The problem with photocasting

Lots of hay has been made this week over the Mac only nature of photocasting. Apple is being bashed from all sides for using photocasting as a marketing ploy for Safari. It seems, however, that a few relevant facts may be left out. Here's what I've been able to determine.

In addition to working with the Safari and iPhoto duo, photocasting also works well with Thunderbird on Windows and on both platforms Bloglines has no problem reading the feed and showing it.

Apple is checking for an RSS capable browser and if you don't have one you'll see a message suggesting Safari works well. What are they supposed to suggest instead? A competitor's product? Safari has some of the best river of news style RSS display of any browser on the market. Sure you can do the same thing with NetNewsWire but it eats CPU cycles and spits them out to get warmed up.

What is being overlooked is an interesting new setup. If you come to visit a feed with a non-feed reader why should I not set my web server to show you the content you will be able to see? Browser detection has been in use for years to accommodate mobile users with their WAP browsers. Why not do the same with web feeds on the desktop. Something to take a look at once the Drupal 4.7 release hits the streets.

Slowdowns using IRM on Safari

For the past few months we've been working with Information Resource Manager at work. It seems to be one of the best open source/freeware database managers for tracking assets and help desk functions for small teams. The lingering annoyance had been slow performance. The more I experimented it turned out the slow performance was only when using Safari/OS X. A quick trip to the /Applications/Utilites/Java/J2SE 5.0/ folder and opening up the Java Preferences allowed me to change the Java settings from 1.4.2 to J2SE 5.0 and all is well.

The latest release of IRM (Yesterday) adds some great functionality for moving printers and other non-computer assets into their own categories.

Mail Act-On a boon to getting organized

Without a doubt one of the greatest changes in the last decade has been the migration of e-mail from the realm of a small portion of the population to the pervasive force it is in our life today. Users of Apple's Mail application have a great tool available to help turn the mass flood of email into a manageable stream of information. Mail Act-On is a plugin that makes it possible to do any number of things to an email box with the press of a key (well two keys really).

In addition to the obvious things like highlighting email and doing things when email arrives in the inbox, Mail Act-On makes it easy to perform rule actions at a later time. I generally find two pairs of rules are quite useful. One pair files email in the archive - depending on which account it was sent to, and the other files them in an action folder, again depending upon which account they are in. This makes it easy to have a single inbox and to whip through the email while deciding whether something is to be replied to immediately and then archived, simply archived, or put into an action file for later follow-up.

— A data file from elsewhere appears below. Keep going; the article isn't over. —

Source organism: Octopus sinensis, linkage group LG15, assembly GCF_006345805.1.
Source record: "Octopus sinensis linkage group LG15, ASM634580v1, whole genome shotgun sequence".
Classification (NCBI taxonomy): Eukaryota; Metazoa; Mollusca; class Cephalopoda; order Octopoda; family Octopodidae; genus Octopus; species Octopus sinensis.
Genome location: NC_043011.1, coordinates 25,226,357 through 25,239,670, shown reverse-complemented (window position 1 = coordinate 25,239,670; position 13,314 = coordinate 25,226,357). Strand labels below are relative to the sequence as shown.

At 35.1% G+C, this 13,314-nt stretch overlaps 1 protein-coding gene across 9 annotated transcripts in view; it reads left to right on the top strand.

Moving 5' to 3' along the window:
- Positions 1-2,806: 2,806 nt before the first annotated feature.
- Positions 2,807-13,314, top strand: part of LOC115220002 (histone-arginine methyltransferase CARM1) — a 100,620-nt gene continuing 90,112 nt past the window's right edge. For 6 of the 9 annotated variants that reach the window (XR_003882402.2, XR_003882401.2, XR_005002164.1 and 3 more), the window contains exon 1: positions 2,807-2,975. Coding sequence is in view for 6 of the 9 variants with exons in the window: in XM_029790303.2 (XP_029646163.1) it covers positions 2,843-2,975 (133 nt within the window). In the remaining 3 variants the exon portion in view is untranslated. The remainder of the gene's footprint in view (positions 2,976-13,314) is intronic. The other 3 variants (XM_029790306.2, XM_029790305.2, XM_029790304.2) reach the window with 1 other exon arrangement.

Mail Act-On is a great tool for having an email box that is empty at the end of the day and being more productive while doing it.

Moving mailman from one server to another

Yesterday brought the much anticipated (dreaded) task of moving mailman from one server to another. The move was necessary to retire a FreeBSD server and consolidate services on a Mac OS X 10.4 Server box. There are good documents on the web about setting up mailman on OS X 10.4 Client but not as many on the setup of a standard mailman install on the server platform.

The first question that may jump out at folks is why? Mac OS X 10.4 Server comes with Mailman already installed. Why not use it? The installation included in OS X is highly customized in order to work with Apple's server administration tools. Also in my case I was moving a Mailman 2.1.6 installation on FreeBSD and the OS X Server version is still 2.1.5 (though it has been nearly six months since the release of the security patches in 2.16). Looking at the documentation there is little suggestion changes would have prevented the newer files from working but as a Nevadan I prefer the house's odds to those of the gambler.

Software Update problem not with DirecWay

After setting up a new iMac G5 recently there were a plethora of software updates to be downloaded. The problem is that after the first time where the update window showed two pages of available updates it subsequently refused to show any at all.

Thinking that the problem might have to do withDirecWay as the DirecWay XML-RPC does.

However, the fault seems to be with OS X instead. If there is a cache file in the following directory remove it and all should be well:



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